If good intentions are enough, the massive West Village development announced last week will be the next best thing on the Mississauga waterfront. According to its proponents, the 72-acre scheme will be a “vibrant and diverse community where people can live, work and play.” Pedestrian-friendly, mixed use, green and connected, not only will West Village have it all, it will help lead Canada’s sixth-largest city into its fully urbanized future.
But will it?
Though there’s much to admire in the proposal — certainly it’s a whole lot more appealing than the original landscape of Mississauga, which pretty well defined sprawl — it makes the same mistakes that we see so often in this sort of 21st-century post-industrial mega-development. Not only do its designers fear complexity, diversity and messiness, they overlook the most fundamental element of successful cities — the street.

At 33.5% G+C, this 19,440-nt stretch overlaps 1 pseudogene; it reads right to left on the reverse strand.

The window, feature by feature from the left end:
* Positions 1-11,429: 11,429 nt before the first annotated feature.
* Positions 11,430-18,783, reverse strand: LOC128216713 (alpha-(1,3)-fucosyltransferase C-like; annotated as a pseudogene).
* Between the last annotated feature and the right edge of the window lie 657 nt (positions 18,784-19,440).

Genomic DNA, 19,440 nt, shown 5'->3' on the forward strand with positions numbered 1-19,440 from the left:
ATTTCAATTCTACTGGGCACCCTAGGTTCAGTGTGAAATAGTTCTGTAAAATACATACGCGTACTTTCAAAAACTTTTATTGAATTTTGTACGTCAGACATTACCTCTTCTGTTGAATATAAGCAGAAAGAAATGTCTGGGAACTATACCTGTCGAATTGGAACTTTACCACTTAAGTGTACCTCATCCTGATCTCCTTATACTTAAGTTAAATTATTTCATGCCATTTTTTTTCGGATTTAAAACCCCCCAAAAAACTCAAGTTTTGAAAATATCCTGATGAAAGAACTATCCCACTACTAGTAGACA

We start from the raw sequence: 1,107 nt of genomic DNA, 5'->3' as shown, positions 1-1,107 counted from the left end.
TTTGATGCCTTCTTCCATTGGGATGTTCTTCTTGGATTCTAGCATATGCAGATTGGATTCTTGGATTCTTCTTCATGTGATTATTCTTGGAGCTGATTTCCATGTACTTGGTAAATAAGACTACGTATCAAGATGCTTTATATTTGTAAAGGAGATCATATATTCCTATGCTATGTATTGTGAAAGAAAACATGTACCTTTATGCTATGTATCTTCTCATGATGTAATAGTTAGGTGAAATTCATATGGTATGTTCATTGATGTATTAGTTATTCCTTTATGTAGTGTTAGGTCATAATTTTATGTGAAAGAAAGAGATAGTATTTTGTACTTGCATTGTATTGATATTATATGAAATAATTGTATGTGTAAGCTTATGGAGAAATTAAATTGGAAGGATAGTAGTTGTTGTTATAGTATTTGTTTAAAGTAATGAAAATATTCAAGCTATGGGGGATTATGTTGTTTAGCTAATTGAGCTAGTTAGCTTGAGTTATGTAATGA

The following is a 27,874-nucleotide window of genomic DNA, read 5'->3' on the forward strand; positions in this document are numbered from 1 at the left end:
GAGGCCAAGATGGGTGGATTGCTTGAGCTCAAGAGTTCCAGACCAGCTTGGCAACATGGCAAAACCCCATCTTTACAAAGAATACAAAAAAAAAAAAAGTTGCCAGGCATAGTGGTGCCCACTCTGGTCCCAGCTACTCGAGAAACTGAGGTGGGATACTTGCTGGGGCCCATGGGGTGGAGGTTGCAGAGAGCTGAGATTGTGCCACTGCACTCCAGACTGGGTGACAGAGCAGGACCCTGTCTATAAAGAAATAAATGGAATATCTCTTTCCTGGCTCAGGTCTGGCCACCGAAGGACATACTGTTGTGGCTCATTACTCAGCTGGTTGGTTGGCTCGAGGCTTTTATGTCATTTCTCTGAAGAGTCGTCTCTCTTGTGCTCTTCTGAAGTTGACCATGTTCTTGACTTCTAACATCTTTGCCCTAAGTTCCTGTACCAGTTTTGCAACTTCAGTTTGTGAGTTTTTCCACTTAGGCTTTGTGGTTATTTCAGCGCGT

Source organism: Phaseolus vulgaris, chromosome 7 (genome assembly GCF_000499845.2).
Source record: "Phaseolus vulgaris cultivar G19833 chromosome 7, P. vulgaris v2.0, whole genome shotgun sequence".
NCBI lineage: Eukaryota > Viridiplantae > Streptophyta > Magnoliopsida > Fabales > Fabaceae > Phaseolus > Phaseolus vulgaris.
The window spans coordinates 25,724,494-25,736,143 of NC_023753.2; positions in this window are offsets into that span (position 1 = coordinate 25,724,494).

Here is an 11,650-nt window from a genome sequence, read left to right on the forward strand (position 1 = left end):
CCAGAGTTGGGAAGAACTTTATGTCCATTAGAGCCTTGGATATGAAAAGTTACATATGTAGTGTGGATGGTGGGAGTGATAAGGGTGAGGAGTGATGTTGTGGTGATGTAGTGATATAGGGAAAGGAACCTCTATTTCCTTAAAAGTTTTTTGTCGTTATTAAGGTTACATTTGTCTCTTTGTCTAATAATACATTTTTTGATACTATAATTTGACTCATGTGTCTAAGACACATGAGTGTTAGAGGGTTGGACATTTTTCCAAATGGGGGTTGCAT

The new planning orthodoxy holds that streets are to be avoided because they carry cars and trucks. That’s true, of course, but what planners forget is that streets can be destinations as well as thoroughfares. Toronto’s most popular districts are centred on streets — King, College, Queen, Roncesvalles. In New York, Fifth Ave., Madison Ave. and 42nd St. are big draws. The same applies in cities from London and Paris to Minneapolis and Montreal. […]